Scientists Review Genetic and Linguistic History of Vanuatu

News March 2, 2018

(Russell Gray & Heidi Colleran)
Vanuatu genes language
(Russell Gray & Heidi Colleran)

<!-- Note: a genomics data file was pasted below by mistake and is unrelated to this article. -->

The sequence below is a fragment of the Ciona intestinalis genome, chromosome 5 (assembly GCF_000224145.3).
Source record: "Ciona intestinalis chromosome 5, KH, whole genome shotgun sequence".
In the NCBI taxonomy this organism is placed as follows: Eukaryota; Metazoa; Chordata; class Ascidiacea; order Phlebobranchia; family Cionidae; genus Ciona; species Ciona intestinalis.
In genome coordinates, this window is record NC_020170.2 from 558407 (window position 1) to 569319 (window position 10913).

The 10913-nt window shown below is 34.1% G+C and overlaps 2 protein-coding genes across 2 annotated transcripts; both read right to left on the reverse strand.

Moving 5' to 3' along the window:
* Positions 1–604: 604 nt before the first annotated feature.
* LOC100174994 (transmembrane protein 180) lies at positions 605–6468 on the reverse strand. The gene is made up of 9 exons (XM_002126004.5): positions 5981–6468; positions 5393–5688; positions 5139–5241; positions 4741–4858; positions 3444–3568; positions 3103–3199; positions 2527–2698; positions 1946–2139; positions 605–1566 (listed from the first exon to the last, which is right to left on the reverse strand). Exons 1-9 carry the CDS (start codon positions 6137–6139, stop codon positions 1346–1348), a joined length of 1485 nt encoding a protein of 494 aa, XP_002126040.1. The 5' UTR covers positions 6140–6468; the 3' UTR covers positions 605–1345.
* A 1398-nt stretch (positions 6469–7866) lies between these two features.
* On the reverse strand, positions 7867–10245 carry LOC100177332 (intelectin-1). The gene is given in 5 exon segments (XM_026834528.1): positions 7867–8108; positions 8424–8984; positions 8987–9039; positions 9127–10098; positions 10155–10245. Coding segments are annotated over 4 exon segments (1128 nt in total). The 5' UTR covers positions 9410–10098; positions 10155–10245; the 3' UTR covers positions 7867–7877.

JENA, GERMANY—According to a report in Nature, two new DNA studies investigated why the residents of Vanuatu speak languages related to those found in Southeast Asia, even though their genetic ancestry is more similar to that found in Papua New Guinea, which has its own distinct languages. Both studies indicate that the first people to reach Vanuatu some 3,000 years ago came from Taiwan. About 500 years later, they were joined at Vanuatu by people of mostly Papuan ancestry. Later inhabitants of the archipelago were primarily Papuan, but also carried Austronesian ancestry. The team led by David Reich of Harvard Medical School suggests the original population was almost completely replaced by Papuans by around 2,300 years ago. But the other team, co-led by Cosimo Posth of the Max Planck Institute for the Science of Human History, suggests the Papuans mixed into the original settler population gradually. They say this gradual mixing could account for the characteristics of the language spoken on Vanuatu today. Linguist Andrew Pauley of the Australian National University, a critic of this idea, says the first people who lived on Vanuatu may have already spoken both Austronesian and non-Astronesian languages picked up during their travels. Geneticist Mark Stoneking of the Max Planck Institute for Evolutionary Anthropology adds that the analysis of additional ancient genomes from the region will probably make the picture even more complicated. For more on the intersection of archaeology and linguistics, go to “Wolf Rites of Winter.”

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